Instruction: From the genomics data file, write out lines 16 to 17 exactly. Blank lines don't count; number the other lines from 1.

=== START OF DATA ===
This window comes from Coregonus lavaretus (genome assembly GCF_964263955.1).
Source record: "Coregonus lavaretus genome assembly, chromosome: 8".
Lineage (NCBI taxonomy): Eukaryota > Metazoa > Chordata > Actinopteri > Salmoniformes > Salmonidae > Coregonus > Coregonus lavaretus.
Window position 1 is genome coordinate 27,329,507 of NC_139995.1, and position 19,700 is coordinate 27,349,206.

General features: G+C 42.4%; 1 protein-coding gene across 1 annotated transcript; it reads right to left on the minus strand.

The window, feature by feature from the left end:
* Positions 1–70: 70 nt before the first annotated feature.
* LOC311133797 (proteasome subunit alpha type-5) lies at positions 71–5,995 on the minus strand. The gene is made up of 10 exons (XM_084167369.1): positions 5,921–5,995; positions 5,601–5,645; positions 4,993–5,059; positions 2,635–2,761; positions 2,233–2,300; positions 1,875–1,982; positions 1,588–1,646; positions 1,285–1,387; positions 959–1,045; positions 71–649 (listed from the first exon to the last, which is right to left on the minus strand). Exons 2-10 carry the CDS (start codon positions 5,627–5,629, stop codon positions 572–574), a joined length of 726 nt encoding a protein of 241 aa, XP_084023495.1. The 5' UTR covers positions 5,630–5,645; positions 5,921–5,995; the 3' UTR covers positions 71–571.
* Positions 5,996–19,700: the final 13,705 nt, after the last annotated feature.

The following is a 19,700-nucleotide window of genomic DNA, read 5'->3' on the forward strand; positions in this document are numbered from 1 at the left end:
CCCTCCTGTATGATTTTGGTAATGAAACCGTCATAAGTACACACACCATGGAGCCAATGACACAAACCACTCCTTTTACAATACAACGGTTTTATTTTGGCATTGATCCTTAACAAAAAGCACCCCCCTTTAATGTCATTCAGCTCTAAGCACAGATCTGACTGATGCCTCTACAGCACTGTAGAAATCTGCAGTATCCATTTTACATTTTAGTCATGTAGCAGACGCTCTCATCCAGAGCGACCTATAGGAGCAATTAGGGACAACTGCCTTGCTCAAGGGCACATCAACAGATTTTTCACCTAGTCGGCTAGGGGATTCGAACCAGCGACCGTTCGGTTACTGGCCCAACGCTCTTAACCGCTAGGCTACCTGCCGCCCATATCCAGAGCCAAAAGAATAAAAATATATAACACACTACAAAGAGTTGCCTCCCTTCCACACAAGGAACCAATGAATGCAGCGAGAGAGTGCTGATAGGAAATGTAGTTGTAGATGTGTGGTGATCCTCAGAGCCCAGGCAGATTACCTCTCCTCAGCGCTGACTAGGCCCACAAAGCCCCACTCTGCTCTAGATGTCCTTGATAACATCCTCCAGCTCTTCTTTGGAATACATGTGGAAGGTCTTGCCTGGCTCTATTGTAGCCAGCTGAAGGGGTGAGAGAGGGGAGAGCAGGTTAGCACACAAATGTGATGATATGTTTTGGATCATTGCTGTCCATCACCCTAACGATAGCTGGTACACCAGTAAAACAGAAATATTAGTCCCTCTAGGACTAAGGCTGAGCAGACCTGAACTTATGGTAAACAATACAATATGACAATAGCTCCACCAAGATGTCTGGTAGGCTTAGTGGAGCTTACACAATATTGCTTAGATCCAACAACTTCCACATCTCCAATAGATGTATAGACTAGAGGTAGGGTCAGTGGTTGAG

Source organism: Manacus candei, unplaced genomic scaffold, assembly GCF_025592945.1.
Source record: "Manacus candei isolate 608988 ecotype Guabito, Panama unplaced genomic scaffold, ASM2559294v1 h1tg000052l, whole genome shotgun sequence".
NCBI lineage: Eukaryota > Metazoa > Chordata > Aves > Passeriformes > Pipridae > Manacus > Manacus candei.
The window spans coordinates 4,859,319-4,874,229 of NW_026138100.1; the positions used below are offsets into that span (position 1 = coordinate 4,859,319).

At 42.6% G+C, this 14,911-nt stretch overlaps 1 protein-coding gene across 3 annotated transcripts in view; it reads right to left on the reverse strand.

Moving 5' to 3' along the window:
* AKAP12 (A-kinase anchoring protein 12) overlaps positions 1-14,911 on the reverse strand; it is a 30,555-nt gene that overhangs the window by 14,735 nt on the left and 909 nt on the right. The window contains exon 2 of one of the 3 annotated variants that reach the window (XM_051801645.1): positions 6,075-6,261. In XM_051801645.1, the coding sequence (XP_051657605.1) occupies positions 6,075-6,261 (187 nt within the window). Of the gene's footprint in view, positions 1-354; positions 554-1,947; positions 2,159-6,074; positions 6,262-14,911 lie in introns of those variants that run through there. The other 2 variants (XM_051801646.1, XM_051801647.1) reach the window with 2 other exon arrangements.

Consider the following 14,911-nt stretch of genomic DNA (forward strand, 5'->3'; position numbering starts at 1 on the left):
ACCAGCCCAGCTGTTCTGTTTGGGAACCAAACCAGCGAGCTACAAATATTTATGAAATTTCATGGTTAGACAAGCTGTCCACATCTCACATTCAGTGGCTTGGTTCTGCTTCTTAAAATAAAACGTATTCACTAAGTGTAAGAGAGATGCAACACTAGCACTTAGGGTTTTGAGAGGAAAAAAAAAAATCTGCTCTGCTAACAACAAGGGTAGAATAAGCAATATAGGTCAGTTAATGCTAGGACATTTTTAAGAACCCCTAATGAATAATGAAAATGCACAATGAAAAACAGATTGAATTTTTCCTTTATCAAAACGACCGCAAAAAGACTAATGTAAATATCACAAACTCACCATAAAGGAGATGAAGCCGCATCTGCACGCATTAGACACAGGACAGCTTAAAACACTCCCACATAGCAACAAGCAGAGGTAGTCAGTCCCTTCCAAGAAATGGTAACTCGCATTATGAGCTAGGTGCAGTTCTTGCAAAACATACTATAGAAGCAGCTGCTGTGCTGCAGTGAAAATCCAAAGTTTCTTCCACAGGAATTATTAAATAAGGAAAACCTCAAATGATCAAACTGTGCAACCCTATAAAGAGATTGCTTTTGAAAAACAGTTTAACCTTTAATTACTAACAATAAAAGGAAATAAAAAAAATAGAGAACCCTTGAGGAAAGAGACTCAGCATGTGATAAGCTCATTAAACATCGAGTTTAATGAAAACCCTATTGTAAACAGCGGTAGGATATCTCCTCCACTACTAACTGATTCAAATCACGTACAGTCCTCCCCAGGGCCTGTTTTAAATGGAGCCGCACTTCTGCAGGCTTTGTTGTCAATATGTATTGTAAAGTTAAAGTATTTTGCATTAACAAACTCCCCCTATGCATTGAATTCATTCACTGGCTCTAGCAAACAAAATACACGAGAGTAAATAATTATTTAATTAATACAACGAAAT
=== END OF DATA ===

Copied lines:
At 42.6% G+C, this 14,911-nt stretch overlaps 1 protein-coding gene across 3 annotated transcripts in view; it reads right to left on the reverse strand.

Moving 5' to 3' along the window: